back to Russian Realism (1 - 6) By the mid 1880s, the Russian realist movement reached something of a watershed. Of the great writers, Dostoevsky and Turgenev were dead, and Tolstoy had renounced art in favor of religion. By the early 1890s, a series of new artistic trends began to appear. Influenced initially by French literature and art as well as by the art of Romanticism (Russian and European), the Russian decadents and symbolists turned from novelistic prose to lyric poetry and, eventually, to drama. They also rejected the commonly-held belief that art should serve social progress. Rather, they posited the artist as a free godlike figure whose life and work could point the way to the ideal future. In the visual arts, we can see how abrupt the turn away from realism was if we look at the painting of Mikhail Aleksandrovich Vrubel (1856-1910).

Mikhail Vrubel "The Demon Seated" (1890). The subject of this painting is the hero of Mikhail Lermontov's Romantic narrative poem of the same name. This work, written in the late 1830s tells the story of a byronic demon fated to love a Georgian princess, who dies as a result of his kiss. She is saved by angels, while he is doomed to spend eternity alone. This over-heated story fit perfectly with the Romantic temperament, but would have been anathema to realist writers and painters. Vrubel described the Demon as "A spirit which unites in itself the male and female appearances, a spirit which is not so much evil as suffering and wounded, but withal a powerful and noble being." Note the otherworldly expression in the Demon's eyes (as opposed to the expression on Turgenev's face #1, for example), symbolic of the existence of a world beyond that of the everyday. Note also the background, which is filled with such symbolically-laden images as sunset, fire (which stands for the end of the world), as well as aggressively non-realistic flowers.

Mikhail Vrubel "The Six-Winged Seraph" (1904). In this painting, Vrubel uses an image derived from Alexander Pushkin's poem "The Prophet" (1826). In Pushkin's poem, the figure of the poet is described as dragging himself through a spiritual desert. He is met by a six-winged seraph who touches the poet's eyes, ears and lips, opening to him the mysteries of the world, normally hidden from human eyes. Finally, he rips out the poet's heart and replaces it with a burning coal. After this operation, the poet hears the voice of god who tells him: "Arise, poet, and see, hear/Fulfill my will/And passing through the land and seas/Ignite the souls of man with words." The notion of the artist as the mediating force between the phenomenal and noumenal worlds was immensely popular among the symbolists.

Viktor Borissov-Mussatov (1870-1905) spent his formative years in Paris working in the studio of the French symbolist painter Gustave Moreau. He was influenced not by Moreau's grotesques, however, but by the more lyrical and nostalgic paintings of Puvis de Chavannes. In all of Borissov-Mussatov's mature work we feel a kind of elegiac melancholy that harmonized perfectly with a certain strain of provincial symbolist thought. Borissov-Mussatov favored mysterious feminine figures whose poses suggested some kind of otherworldly concerns, as in this painting, entitled "Spring" (1901). His palate, filled with greens and blues is typically symbolist as well.

Léon Bakst (1866-1924) began his career as a kind of junior associate of the Wanderers. By the 1890s, however, under the influence of modern French painting, he abandoned that aesthetic. A trip to North Africa in 1897 opened the exotic world of the Mideast to him, and he scored his greatest success as a designer of opulent orientalist costumes and sets for Diaghilev's Ballets Russes, most famously "Schéhérazade" (1910). He was also the designer for many of the Ballets Russes most famous ballets on classical themes, including "Daphnis and Chloë", and Nijinsky's notorious "Afternoon of a Fawn". After the Revolution, Bakst remained in Europe. In the late 1890s, he was one of the leading members of the so-called World of Art group, that formed around the artist Alexandre Benois (1870-1960), depicted in this 1898 portrait. The painting itself, by the way, shows Bakst's connection with the wanderer aesthetic (compare to the portrait of Turgenev by Perov, #1 ).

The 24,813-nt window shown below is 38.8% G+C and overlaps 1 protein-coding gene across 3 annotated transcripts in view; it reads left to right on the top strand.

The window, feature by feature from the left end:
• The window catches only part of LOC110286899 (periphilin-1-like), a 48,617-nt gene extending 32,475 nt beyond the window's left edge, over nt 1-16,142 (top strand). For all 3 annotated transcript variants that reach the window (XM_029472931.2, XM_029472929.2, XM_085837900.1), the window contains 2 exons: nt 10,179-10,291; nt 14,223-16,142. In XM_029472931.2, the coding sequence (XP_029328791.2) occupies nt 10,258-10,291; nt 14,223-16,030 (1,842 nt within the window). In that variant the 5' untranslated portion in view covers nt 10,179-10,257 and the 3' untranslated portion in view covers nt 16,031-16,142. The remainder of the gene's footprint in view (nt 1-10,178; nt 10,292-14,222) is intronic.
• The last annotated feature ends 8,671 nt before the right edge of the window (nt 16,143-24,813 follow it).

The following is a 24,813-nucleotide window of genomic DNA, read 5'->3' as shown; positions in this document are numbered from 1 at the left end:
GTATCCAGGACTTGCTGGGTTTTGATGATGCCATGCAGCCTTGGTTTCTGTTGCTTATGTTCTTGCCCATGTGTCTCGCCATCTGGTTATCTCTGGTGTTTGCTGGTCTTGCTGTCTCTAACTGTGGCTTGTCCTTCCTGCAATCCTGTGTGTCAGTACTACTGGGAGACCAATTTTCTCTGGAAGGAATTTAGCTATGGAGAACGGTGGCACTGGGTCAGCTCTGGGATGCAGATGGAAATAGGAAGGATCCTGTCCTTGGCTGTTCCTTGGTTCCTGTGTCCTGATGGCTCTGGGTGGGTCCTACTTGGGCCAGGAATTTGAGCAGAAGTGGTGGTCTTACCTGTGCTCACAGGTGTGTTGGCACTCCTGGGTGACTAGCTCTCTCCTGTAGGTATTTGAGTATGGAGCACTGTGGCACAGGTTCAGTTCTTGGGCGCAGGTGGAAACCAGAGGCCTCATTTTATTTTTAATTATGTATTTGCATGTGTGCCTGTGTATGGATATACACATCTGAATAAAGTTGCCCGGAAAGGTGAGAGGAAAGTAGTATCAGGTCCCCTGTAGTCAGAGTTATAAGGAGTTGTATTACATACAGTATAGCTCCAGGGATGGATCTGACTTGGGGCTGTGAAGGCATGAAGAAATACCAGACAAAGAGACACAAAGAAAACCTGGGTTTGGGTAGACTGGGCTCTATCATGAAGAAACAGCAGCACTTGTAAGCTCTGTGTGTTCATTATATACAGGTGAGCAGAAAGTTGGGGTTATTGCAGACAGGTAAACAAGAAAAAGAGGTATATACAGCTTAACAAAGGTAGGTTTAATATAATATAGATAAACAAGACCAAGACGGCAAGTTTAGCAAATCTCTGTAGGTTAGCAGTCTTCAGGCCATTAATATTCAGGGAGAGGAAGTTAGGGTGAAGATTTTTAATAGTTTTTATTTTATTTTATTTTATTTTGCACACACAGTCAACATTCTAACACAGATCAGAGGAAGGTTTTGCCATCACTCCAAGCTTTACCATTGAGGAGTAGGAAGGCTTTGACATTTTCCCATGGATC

Alexandre Benois (1870-1960) was the artistic moving force behind the World of Art movement. It originated in a circle of like-minded friends who dubbed themselves the "Nevsky Pickwickians", and they devoted themselves to rescuing those artistic traditions that had been neglected or denigrated by the Wanderers. Rather than trying to create a purely Russian art, they opened themselves to the best of contemporary European painting, and they promoted the pictorial heritage of the Russian middle ages and 18th century. The culmination of the World of Art group's activities, was the publication of the luxurious journal of the same name which was published between 1898-1904. This journal was the leading organ for the communication of modern ideas on art as a form of mystical experience. Its pages were open to the leading symbolist writers, and its splendid color illustrations reproduced the work of contemporary Russian painters as well as leading practitioners of Art Nouveau from Western Europe. Benois was one of the journal's leading critics (for a sample of his critical writing, see John Bowlt, "Russian Art of the Avant Garde" pp. 3-6), and one of his particular interests was the tradition of the Italian A commedia dell'arte, which he promoted both in his artistic work--as in this gouache of 1905--and in his criticism. This interest would culminate in his designs for the Ballets Russes production of "Petrushka" in 1911 (see illustrations # 42-44, 46-47, 49-50 ).

on to The Russian Avant Garde (12 - 20)